Budget process puts defense spending in straitjacket
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Americans are understandably frustrated by the continued inability of Congress to pass a budget for the federal government on a timely basis. The result is often a compromise measure that just continues funding at the same level of the previous year because no new budget can be agreed to in time.

Alternatively, everyone puts all the increased “pork” into the budget pot. But that practice is not supported anymore. Too often, billions in special interest funding is tucked away, the budget gets passed with little debate or scrutiny, the deficit balloons and wasteful funding get pushed forward. 


Why can’t Congress change this? Ironically, the current budget straitjacket was passed into law over 40 years ago in 1974 with the Congressional Budget and Impoundment Control Act. It has not been fundamentally changed since. So, 43 years later, the budget process is broken. For this past budget year, beginning Oct. 1, 2016, the federal government operated on a continuing resolution for nearly two-thirds of the fiscal year.


For the defense budget, this is serious business. A continuing resolution doesn’t allow the Pentagon to stop any old programs or begin new ones. Spending cannot ramp up — a normal process for buying new weapons. The result is delay of modernization, harm to readiness and no new research into better technology for our servicemen and women. 

There was a time when each congressional committee chairman would simply bring their spending bill to the House or Senate floor when they had the bill ready.

In a 1971 debate over the defense budget, Senate Armed Services Committee Chairman John Stennis (D-Miss.) argued that, given no department had yet been funded by Congress; there was obviously plenty of money in the Treasury to take care of the defense needs of the country. So, he urged the Senate to pass a defense budget early in the year.

At the time, defense was spending $77.7 billion annually, while the United States government was spending a total of $211 billion and taking in $188 billion. In other words, defense was then 38 percent of all federal spending. Now, defense spending is 14 percent of the budget — $608 billion out of $4.2 trillion.

To make matters worse, for a considerable period over the past 10 years, defense has relied on a continuing resolution for its funds, even while over a trillion dollars was simultaneously cut from the budget. This occurred while the military was engaged full time in wars in Afghanistan, Iraq, Libya and Syria and defending the country from nuclear and cyber threats.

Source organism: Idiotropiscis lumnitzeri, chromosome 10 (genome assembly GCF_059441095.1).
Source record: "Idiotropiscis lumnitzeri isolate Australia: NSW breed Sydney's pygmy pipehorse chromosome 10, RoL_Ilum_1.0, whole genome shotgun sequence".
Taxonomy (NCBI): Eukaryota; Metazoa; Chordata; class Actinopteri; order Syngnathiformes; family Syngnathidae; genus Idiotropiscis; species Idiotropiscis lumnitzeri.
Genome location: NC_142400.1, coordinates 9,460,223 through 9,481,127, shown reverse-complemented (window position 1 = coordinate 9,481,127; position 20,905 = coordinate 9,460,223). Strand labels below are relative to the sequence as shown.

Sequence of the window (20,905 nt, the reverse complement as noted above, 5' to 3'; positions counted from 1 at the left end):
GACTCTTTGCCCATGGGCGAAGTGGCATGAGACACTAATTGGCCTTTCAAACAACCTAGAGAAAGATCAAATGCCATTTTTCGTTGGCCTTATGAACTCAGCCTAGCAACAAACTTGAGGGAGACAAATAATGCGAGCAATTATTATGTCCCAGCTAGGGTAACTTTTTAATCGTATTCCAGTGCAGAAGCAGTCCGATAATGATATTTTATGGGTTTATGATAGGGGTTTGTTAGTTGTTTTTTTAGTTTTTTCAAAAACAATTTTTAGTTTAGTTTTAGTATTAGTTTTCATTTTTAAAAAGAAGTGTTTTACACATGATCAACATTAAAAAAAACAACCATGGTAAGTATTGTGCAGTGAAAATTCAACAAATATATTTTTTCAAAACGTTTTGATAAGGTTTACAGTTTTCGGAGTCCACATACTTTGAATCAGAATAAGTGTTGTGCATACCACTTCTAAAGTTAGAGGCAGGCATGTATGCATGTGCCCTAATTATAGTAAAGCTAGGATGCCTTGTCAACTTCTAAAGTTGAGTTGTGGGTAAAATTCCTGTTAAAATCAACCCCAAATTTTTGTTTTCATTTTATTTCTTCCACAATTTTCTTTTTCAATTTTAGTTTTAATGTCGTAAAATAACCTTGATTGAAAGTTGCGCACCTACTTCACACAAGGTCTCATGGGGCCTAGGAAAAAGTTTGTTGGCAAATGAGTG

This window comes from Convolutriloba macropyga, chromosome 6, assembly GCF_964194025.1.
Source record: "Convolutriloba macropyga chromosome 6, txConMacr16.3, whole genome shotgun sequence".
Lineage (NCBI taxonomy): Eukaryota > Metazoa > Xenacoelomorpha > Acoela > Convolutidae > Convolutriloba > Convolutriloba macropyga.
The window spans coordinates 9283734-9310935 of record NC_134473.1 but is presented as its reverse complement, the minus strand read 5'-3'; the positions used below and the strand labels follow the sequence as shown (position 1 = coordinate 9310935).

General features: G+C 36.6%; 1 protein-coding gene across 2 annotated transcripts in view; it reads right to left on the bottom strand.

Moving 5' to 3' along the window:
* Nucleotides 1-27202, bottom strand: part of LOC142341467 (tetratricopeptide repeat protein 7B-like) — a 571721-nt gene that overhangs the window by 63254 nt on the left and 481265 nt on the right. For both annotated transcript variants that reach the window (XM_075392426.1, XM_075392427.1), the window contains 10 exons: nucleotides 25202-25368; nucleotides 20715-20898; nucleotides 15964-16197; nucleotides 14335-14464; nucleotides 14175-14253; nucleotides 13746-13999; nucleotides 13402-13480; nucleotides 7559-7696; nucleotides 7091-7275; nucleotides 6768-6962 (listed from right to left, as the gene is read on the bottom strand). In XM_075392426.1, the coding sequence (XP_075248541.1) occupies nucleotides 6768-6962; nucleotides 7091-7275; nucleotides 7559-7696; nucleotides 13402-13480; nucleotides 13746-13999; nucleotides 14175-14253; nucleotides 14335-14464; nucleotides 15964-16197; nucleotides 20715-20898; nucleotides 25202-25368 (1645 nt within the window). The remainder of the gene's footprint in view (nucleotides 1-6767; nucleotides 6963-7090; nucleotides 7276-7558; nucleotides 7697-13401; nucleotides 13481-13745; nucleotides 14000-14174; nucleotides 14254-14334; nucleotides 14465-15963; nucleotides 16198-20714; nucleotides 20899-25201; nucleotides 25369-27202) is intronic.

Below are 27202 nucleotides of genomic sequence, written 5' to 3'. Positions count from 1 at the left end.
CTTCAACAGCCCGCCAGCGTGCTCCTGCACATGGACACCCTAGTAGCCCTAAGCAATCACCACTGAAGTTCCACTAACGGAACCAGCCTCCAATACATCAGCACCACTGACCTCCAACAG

The problem is the 1974 budget act was not passed to restrain spending or curb deficits. It actually established “log rolling” as the highest order of budget policy. This was the phrase used by critics of putting all the government budgets together in one bill, known as an Omnibus Budget, with everyone getting their special favors and programs. The result was that spending always went higher and deficits kept climbing.

Even worse, the incentive of this process is for everything to pile up in Congress at the end of the fiscal year, where supporters of greater spending always have the threat of shutting down funding for the non-entitlement part of the government unless they get their funding priorities approved. When the current budget caps were put into place in 2010, it was an effort to force a grand bargain for spending restraint and reform. It never happened.

For defense, the impact has been terrible for two critical reasons. First, it is not just whether the defense budget increases or decreases. The budget caps bare no reality to the dangers in the world the United States needs to confront.

Second, without a budget agreement and only an approved continuing resolution (which is the barebones minimum Congress has to do to keep the government operating) defense suffered serious shortcomings.

As we noted earlier, defense planning was stuck with having to continue old programs while not being allowed to start new ones. As a result, tens of billions of dollars are wasted and modernization suffers. The bad guys don’t have this problem. Either tyrants buy what they want or parliamentary systems easily approve a prime minister’s defense budget request.

But the Senate rules require 60 votes just to consider legislation, let alone pass it. As a result, a threatened shutdown of the government becomes the rule rather than the exception. With the budget rules, everyone gets approved or no one gets approved. I know its budget blasphemy, but we should jettison the 1974 budget bill.

Congress should adopt a philosophy of getting appropriation bills done quickly, with the remainder of the congressional calendar year devoted to oversight and reform. In this way, when the defense budget comes up for consideration, it is not part of an overall huge spending bill where, if everyone doesn’t get everything they want, nothing gets approved. Under such a structure, it doesn’t matter how much money the EPA or NPR receives, one can argue defense dollars on the merits.

Will this happen? Many “experts” who have been in this town for years will say, "Of course not. That is not the way things are done." But this situation is harming our security and putting all the brave men and women in our armed forces in danger.

They don’t have the continued training they need nor the equipment they require, yet we are putting them in harm’s way and asking them to do their jobs thousands of miles from home. All the while, we are not doing our job here at home. 


Peter Huessy is the director of Strategic Deterrent Studies at the Mitchell Institute for Aerospace Studies of the Air Force Association. He is also the president of Geostrategic Analysis, a defense consulting firm.

The views expressed by contributors are their own and not the views of The Hill.